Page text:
The Stats Say Talladega Will Make NASCAR Fans Late for Dinner This Weekend
Ricky Stenhouse Jr.’s victory in the Daytona 500 to kick off the NASCAR season continued a quirky streak in the Cup Series that could finally fall to the law of averages this weekend at Talladega with help from the likes of Ross Chastain, William Byron or a host of others.
On the other hand, another trend is a good bet to continue: Don’t count on the GEICO 500 only lasting 500 miles. Superspeedway overtimes have become as much a fact of life as “The Big One,” leaving a lot of us to wonder why we bothered with the first 175 laps and making us late for dinner.
A quirky superspeedways stat to remember as we head to Talladega
If a certain trend somehow continues, then we can count 11 drivers out of the running on Sunday at Talladega Superspeedway. And we won’t even have to rely on a multi-car wreck to take them out of contention.
Ricky Stenhouse Jr.’s triumph in the Daytona 500 to kick off this Cup Series season made him the 11th straight different winner on NASCAR’s two traditional superspeedways. In chronological order, the most recent winners at Daytona and Talladega have been:
2020: William Byron, Denny Hamlin
2021: Michael McDowell, Brad Keselowski, Ryan Blaney, Bubba Wallace
2022: Austin Cindric, Ross Chastain, Austin Dillon, Chase Elliott
That’s why those in the know refer to superspeedway races as crapshoots. Some don’t even use all the syllables.
Figure on the Talladega race to stretch into overtime
Aside from Toronto Maple Leafs players out on the golf course by early May, the surest bet in sports is that NASCAR superspeedway races will follow their predictable pattern: Two-line pack racing for 90% of the race, save for the occasional daredevil trying to create a third lane.
Then, the final 15 or 20 laps reek of desperation as drivers look to hit paydirt but mostly just hit each other. When it triggers a caution in the last half-dozen laps, overtime usually results.
The recent history of overtime racing at Daytona and Talladega, the two longtime superspeedways, detracts from the race; why watch from start to finish if you know it’s going to come down to one or two green-white-checkers?
NASCAR started the overtime format in 2004. Here’s how long races have gone at Daytona in the past decade (race lengths of 500 and 400 miles, respectively):
- 2014: 500 and 280 (rain-shortened) miles.
- 2015: 508 and 403.
- 2016: 500 and 403.
- 2017: 500 and 408.
- 2018: 518 and 420.
- 2019: 518 and 318 (rain).
- 2020: 523 and 410.
- 2021: 500 and 413.
- 2022: 503 and 400.
- 2023: 530.
That adds up to 12 of 17 full races going to overtime.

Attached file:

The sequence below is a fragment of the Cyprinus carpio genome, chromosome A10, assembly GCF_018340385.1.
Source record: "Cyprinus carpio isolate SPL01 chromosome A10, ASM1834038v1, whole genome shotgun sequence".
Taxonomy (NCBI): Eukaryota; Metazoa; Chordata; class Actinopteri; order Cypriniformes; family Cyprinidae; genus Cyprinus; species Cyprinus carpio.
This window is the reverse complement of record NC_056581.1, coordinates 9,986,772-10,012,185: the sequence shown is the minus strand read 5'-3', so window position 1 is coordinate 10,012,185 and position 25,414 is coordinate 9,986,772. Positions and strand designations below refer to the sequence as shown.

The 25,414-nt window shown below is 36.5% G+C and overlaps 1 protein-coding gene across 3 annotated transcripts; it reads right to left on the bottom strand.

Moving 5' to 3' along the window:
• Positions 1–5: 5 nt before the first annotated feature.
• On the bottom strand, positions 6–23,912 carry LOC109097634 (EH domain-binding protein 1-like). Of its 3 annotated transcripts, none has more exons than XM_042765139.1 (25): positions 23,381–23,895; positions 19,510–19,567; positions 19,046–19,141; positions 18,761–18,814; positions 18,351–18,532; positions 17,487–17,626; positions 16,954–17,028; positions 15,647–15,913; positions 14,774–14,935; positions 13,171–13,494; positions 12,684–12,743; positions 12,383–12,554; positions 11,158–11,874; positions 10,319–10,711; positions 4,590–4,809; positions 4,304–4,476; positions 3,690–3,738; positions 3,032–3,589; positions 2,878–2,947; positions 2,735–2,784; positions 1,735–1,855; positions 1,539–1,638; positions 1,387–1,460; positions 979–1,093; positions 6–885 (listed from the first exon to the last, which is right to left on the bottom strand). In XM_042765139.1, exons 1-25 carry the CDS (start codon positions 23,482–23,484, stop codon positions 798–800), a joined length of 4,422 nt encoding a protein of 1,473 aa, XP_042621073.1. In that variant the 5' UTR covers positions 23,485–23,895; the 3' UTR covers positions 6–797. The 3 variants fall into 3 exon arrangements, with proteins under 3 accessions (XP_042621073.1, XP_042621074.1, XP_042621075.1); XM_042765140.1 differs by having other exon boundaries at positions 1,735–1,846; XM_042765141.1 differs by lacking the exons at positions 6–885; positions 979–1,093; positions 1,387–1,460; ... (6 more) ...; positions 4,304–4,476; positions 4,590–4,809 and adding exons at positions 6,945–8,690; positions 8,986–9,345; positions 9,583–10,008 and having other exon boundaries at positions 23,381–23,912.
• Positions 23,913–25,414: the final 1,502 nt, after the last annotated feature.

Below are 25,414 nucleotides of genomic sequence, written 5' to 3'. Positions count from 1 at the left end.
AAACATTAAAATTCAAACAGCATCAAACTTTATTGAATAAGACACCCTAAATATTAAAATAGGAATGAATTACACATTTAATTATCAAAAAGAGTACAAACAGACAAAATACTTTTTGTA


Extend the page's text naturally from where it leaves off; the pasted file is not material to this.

And here are the corresponding numbers for Talladega:
- 2014: 500 and 516 miles.
- 2015: 500 and 521.
- 2016: 500 and 511.
- 2017: 508 and 500.
- 2018: 500 and 513.
- 2019: 500 and 500.
- 2020: 508 and 532.
- 2021: 508 and 311 (rain-shortened).
- 2022: 500 and 500.
That’s eight of 19 that have gone the distance and then some. That’s not as bad as Daytona, but still a lot. For the sake of comparison, only three of the last 21 at Darlington and four of the last 30 at Kansas have gone to OT.
Is there something better than overtime?
Overtime finishes on superspeedways invariably result from crashes triggering late cautions, and crashes on superspeedways are a scarier proposition than they are at short and intermediate tracks or on road courses.
Though this year’s first trip to Atlanta was tame, the two races a season ago combined for 19 cautions for racing incidents. In this year’s Daytona 500, crashes took 16 of the 40 cars out of action.
Unfortunately, there’s not a satisfactory alternative to OT. Ending races at the scheduled distance isn’t going to stop late wrecks, and no one wants to see the race end with a driver taking the checkered at the tail-end of four caution laps.
One suggested alternative is returning to single-file restarts and a single attempt to finish under the green for the last 10 or 20 laps on superspeedways. While safer, that’s likely just another way of ending the race with a parade if the final restart comes with just a couple of laps to go. At best, a half-dozen cars at the front might have time for one push to challenge for the lead.
Still, it’s a safer and saner way to conclude a race on the big tracks.
Got a question or observation about racing? Sportscasting’s John Moriello does a mailbag column each Friday. Write to him at [email protected]